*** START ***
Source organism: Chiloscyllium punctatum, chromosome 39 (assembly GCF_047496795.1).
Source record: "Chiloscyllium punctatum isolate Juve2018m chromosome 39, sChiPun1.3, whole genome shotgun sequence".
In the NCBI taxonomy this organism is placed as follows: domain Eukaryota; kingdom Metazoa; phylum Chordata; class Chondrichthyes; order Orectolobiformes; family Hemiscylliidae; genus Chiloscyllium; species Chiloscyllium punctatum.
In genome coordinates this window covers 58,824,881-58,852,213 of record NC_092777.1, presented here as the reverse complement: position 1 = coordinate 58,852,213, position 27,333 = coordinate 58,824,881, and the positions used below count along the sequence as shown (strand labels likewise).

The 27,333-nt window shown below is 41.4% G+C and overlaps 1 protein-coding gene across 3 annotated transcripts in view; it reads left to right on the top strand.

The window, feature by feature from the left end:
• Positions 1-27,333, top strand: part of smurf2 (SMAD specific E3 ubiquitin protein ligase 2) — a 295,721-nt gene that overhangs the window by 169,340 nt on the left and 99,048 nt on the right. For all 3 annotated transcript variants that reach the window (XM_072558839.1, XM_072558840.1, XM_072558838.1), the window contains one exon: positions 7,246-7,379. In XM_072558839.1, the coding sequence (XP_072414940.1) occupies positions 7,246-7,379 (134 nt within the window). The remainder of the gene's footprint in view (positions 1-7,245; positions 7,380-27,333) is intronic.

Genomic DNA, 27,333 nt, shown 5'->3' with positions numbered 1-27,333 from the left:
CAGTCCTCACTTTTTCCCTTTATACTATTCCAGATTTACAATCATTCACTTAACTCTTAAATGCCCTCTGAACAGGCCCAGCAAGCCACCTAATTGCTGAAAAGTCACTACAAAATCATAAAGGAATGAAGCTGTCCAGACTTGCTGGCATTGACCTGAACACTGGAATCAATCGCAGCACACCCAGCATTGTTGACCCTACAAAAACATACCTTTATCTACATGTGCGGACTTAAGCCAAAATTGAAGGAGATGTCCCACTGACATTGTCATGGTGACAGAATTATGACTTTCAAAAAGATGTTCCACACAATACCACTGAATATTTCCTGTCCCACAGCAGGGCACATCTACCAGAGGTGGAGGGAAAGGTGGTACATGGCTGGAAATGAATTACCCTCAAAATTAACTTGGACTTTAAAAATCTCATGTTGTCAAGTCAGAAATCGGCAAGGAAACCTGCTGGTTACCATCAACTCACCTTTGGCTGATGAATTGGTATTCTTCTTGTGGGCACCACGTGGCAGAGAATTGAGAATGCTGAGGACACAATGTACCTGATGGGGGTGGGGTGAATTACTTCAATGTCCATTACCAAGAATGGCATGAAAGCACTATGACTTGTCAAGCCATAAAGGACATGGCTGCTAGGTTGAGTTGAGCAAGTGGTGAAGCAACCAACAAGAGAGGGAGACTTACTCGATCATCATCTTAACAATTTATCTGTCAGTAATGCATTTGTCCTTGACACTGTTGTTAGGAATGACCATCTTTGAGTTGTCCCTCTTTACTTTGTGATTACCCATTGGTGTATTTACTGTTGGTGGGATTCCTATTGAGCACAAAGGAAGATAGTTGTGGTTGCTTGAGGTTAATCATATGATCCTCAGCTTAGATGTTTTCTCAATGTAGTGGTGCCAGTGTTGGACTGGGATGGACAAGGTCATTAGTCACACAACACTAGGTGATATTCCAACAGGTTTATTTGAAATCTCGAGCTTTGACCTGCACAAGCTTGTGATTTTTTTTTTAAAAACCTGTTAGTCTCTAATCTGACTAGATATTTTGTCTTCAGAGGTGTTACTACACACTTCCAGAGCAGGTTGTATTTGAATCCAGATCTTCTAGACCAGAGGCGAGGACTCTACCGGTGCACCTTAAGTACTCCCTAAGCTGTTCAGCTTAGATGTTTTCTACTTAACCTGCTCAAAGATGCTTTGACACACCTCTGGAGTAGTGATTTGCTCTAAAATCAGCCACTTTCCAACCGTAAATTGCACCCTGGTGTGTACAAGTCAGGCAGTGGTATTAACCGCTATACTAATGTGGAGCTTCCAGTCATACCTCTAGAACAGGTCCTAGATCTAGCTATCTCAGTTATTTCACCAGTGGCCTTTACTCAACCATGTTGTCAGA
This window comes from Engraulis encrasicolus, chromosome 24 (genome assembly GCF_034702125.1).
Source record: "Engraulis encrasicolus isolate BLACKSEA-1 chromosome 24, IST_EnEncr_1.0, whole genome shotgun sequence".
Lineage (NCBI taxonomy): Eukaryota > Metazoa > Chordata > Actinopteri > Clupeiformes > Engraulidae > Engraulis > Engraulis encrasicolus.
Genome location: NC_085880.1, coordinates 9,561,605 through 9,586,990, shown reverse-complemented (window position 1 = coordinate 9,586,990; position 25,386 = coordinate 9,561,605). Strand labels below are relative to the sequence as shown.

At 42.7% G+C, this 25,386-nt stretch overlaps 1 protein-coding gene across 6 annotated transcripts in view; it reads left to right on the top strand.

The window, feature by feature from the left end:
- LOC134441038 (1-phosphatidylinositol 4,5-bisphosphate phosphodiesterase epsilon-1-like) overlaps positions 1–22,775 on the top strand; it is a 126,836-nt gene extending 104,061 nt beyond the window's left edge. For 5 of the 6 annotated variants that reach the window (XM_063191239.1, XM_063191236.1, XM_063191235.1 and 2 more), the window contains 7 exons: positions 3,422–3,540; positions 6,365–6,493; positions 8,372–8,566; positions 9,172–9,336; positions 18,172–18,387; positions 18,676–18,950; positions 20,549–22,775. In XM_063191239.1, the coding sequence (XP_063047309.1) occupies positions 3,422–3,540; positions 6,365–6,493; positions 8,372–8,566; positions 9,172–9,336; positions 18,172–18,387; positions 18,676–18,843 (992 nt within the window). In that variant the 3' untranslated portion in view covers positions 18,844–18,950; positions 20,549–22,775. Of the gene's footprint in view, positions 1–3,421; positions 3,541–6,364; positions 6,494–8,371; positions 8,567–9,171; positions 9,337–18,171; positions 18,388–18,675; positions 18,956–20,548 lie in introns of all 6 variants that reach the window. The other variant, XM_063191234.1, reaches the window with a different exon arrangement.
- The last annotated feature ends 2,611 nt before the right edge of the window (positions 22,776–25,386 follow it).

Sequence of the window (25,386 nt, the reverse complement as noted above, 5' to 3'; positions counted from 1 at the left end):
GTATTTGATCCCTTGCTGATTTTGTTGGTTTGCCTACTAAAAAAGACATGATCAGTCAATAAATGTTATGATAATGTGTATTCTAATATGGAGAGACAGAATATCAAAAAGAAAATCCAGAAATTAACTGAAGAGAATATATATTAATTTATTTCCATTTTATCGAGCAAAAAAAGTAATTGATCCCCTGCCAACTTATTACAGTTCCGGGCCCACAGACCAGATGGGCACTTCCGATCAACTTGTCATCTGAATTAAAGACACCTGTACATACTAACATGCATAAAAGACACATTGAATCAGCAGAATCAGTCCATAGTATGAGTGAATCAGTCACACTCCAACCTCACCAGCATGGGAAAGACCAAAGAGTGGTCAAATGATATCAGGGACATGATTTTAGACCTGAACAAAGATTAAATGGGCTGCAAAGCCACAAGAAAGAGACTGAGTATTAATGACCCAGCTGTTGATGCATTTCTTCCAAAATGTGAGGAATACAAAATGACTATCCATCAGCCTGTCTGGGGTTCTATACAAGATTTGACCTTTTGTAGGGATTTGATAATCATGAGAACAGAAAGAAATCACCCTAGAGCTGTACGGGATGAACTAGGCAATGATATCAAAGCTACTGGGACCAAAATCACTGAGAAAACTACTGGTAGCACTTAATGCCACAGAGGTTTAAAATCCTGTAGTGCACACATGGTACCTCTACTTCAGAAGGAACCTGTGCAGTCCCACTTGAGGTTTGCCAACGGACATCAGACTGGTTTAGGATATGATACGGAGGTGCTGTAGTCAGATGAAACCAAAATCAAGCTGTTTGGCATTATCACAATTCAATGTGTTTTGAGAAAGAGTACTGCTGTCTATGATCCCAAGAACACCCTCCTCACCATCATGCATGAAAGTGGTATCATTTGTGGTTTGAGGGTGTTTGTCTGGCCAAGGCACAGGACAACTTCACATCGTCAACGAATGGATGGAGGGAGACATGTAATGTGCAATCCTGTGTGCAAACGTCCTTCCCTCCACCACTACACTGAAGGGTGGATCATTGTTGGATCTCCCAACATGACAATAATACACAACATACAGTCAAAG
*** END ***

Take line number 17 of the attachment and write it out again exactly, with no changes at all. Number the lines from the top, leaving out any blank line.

- The last annotated feature ends 2,611 nt before the right edge of the window (positions 22,776–25,386 follow it).